In August, as the Class of 2020 heads to colleges across the nation, Mark Fernandez (12) will return to high school in order to take a postgraduate (PG) year at the boarding school Choate Rosemary Hall.
A PG year is a fifth year of high school that students can take to better prepare for college. Academically, students can use the time to show colleges continued growth, Associate Director of College Counseling Frank Cabrera said.
A PG year also provides athletes with time to hone their skills and strengthen their bodies, science teacher Matthew Boller, who taught at Choate Rosemary Hall for four years, said.
“The PG year [will give Fernandez] the opportunity to refine his craft, get a little better at it, and potentially put himself in a position to have a four-year [baseball] career at a college,” Boys Varsity Baseball coach Matthew Russo said.
Fernandez wants to use his PG year to grow as a person, as a student, and as a baseball player, he said. “Some kids take gap years to travel the world; I’m taking another year to follow my passion.”
Fernandez first heard of PG years while attending baseball recruitment showcases the summer before his junior year, as many students were older than him because they were taking a PG year, he said.
After the showcases, Fernandez had the opportunity to play in college, but decided it was not the right fit for him, Russo said. Fernandez felt an urge to give the recruiting process another go because he knew that “what-ifs” would start to build up if he did not, he said.
The previous year, Fernandez had made first team all-conference, which is awarded to the best players in the Ivy Preparatory School League. The four other pitchers who received the award were all National Collegiate Athletic Association Division I recruits. Fernandez knew that he was as good, if not better than those pitchers, so he thought that an extra year of training would allow him to give the sport his all, he said.
Specifically, Fernandez knew that he needed to increase his pitching velocity in order to get recruited as a pitcher at a top college. He started weight training the summer before this year, and after gaining 30 pounds in three months, he realized that another year of training would make him a completely different athlete, he said.
Nevertheless, before he committed to taking a PG year, Fernandez had his doubts because students who choose to take PG years are a rare sight at the school, he said. “It’s looked at a little strangely by people who don’t know what it is or why I’m taking it.”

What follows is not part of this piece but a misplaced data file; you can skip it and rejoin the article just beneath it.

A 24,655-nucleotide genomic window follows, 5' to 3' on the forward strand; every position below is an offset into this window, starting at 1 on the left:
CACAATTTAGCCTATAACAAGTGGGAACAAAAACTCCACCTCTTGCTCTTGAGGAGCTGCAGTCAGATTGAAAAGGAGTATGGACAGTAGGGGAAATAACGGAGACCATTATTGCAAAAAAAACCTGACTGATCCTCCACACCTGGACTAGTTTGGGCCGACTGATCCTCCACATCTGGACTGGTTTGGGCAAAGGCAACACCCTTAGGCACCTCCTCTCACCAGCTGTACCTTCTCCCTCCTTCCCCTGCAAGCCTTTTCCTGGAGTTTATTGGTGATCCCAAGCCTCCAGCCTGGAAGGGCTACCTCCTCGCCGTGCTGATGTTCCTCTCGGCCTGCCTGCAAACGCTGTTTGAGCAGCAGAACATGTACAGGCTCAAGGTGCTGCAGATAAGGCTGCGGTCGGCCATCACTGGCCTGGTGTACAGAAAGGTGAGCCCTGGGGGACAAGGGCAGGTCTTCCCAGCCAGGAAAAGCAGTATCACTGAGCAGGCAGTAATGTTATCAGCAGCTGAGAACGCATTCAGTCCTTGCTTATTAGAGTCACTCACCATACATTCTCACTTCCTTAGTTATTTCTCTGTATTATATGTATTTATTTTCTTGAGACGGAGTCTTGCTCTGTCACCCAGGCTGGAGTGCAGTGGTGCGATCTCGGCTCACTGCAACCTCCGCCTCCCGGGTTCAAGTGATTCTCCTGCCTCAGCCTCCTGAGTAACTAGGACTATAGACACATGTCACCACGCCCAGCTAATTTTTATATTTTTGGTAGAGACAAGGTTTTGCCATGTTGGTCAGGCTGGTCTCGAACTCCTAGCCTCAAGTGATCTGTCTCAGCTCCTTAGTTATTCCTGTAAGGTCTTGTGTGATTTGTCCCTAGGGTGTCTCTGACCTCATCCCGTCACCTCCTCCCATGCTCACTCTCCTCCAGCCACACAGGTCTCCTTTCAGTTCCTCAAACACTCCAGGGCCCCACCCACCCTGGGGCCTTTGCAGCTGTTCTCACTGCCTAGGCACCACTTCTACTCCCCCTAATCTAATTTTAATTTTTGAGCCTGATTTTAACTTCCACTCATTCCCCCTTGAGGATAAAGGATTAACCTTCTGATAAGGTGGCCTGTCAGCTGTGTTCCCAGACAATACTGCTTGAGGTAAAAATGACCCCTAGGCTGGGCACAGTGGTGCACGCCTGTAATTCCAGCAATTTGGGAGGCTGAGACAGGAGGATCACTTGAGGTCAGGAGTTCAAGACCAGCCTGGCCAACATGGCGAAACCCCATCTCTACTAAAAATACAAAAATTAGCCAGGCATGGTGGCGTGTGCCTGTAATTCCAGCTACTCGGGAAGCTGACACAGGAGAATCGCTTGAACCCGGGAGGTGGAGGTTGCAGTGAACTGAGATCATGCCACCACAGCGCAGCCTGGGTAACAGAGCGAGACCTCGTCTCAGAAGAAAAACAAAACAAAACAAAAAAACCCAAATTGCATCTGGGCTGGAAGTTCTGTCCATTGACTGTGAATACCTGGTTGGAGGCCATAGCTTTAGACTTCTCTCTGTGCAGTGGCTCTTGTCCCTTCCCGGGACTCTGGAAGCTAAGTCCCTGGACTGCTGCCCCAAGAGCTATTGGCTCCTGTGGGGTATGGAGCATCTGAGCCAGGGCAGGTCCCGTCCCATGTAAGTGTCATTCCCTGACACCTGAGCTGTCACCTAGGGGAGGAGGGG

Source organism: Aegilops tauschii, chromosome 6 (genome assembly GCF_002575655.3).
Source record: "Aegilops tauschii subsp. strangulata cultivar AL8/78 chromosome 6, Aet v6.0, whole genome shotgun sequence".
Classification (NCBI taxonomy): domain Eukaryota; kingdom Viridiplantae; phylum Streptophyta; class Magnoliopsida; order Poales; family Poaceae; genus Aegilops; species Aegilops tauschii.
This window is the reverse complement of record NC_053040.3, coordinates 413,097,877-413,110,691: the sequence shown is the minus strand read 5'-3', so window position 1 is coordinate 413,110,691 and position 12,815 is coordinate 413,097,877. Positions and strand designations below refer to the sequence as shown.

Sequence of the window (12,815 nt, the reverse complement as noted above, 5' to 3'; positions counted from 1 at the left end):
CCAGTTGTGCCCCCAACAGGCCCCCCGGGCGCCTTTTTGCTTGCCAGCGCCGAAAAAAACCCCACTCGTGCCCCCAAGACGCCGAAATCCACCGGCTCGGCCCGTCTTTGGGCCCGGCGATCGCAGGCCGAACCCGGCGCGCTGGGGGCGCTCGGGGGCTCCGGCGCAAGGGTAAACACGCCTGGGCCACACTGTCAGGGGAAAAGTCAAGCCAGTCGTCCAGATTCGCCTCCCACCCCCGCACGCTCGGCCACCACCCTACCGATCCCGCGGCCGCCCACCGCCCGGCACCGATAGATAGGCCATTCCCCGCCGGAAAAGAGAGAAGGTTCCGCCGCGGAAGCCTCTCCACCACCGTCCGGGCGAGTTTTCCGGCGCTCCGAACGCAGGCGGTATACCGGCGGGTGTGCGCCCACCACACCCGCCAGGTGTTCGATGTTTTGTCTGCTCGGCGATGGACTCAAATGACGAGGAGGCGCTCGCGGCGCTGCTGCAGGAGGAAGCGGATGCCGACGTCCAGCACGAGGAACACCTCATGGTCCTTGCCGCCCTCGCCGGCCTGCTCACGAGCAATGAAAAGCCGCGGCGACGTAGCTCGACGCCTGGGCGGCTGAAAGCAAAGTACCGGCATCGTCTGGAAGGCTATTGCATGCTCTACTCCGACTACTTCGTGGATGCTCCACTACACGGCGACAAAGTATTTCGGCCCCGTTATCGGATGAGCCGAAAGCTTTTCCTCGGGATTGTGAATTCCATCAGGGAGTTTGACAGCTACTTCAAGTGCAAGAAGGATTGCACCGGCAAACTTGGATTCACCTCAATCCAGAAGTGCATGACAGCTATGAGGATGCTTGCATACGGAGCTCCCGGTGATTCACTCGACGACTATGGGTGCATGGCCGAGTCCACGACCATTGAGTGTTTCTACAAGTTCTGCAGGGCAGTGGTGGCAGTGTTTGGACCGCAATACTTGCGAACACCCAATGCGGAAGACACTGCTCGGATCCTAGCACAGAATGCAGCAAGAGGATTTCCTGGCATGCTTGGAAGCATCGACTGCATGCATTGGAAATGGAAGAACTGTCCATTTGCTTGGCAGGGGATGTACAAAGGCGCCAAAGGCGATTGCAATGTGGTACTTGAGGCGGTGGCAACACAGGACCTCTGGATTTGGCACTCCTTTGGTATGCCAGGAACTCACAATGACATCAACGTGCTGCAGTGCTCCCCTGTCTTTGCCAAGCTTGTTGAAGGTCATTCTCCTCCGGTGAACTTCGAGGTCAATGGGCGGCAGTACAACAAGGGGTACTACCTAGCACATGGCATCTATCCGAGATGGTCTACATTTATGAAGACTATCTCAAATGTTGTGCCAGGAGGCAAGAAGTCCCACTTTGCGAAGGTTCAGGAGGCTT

In Cabrera’s four years at the school, Fernandez is his only advisee to take a PG year. “HM students are really excited about the prospect of going to college, so the idea of delaying college to take advantage of a PG year isn’t compelling enough for many,” Cabrera said.
To decide whether he should take a PG year, Fernandez talked to a friend from Dalton who took the route of a PG year at Choate Rosemary Hall and will play lacrosse at Washington and Lee University next year. Seeing the PG path lead to success for someone else reassured Fernandez that it was the right choice for him as well, he said.
Fernandez also sought guidance from Head of School Dr. Tom Kelly, who provided extra encouragement, he said. “[Dr. Kelly] wanted to push my passion and make sure that I was going for the thing that I love to do,” he said.
With that in mind, Fernandez undertook the application process for both PG schools and colleges in his senior year, completing around 25 to 30 applications. At the same time, he continued to improve his skills in the offseason with weight training and weekly pitching lessons, he said.
While looking into PG schools, Fernandez had more responsibility than he did with his college applications, Cabrera said. The college counseling office is less experienced with PG years since so few students pursue them, he said.
PG applications are similar to college applications, but with the added aspect of admissions calls to coaches at each school, Terri Fernandez, Fernandez’s mother, said. “The student is looking for their right place and the coaches need to find the right fit for their team,” she said.
Eventually, Fernandez was accepted to Phillips Exeter Academy, the Hotchkiss School, the Westminster School, and Choate Rosemary Hall. He decided on Choate Rosemary Hall because it had rigorous academics and their baseball team was the first in their league. He also thought that the head coach Scott Wosleger “would support his baseball development, push him to improve, and understand his goals,” Terri Fernandez said.
After his PG year, Fernandez hopes to find a college where he can balance both his love for academics and his love for baseball, he said.